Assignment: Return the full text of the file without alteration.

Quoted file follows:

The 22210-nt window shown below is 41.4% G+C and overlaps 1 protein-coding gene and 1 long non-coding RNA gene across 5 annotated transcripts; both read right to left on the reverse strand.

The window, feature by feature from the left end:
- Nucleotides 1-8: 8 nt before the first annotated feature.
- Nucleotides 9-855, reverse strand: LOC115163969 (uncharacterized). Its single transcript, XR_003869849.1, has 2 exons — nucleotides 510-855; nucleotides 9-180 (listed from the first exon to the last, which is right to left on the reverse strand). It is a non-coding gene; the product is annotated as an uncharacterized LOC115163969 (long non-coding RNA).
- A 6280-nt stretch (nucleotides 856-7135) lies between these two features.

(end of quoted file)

The 22210-nt window shown below is 41.4% G+C and overlaps 1 protein-coding gene and 1 long non-coding RNA gene across 5 annotated transcripts; both read right to left on the reverse strand.

The window, feature by feature from the left end:
- Nucleotides 1-8: 8 nt before the first annotated feature.
- Nucleotides 9-855, reverse strand: LOC115163969 (uncharacterized). Its single transcript, XR_003869849.1, has 2 exons — nucleotides 510-855; nucleotides 9-180 (listed from the first exon to the last, which is right to left on the reverse strand). It is a non-coding gene; the product is annotated as an uncharacterized LOC115163969 (long non-coding RNA).
- A 6280-nt stretch (nucleotides 856-7135) lies between these two features.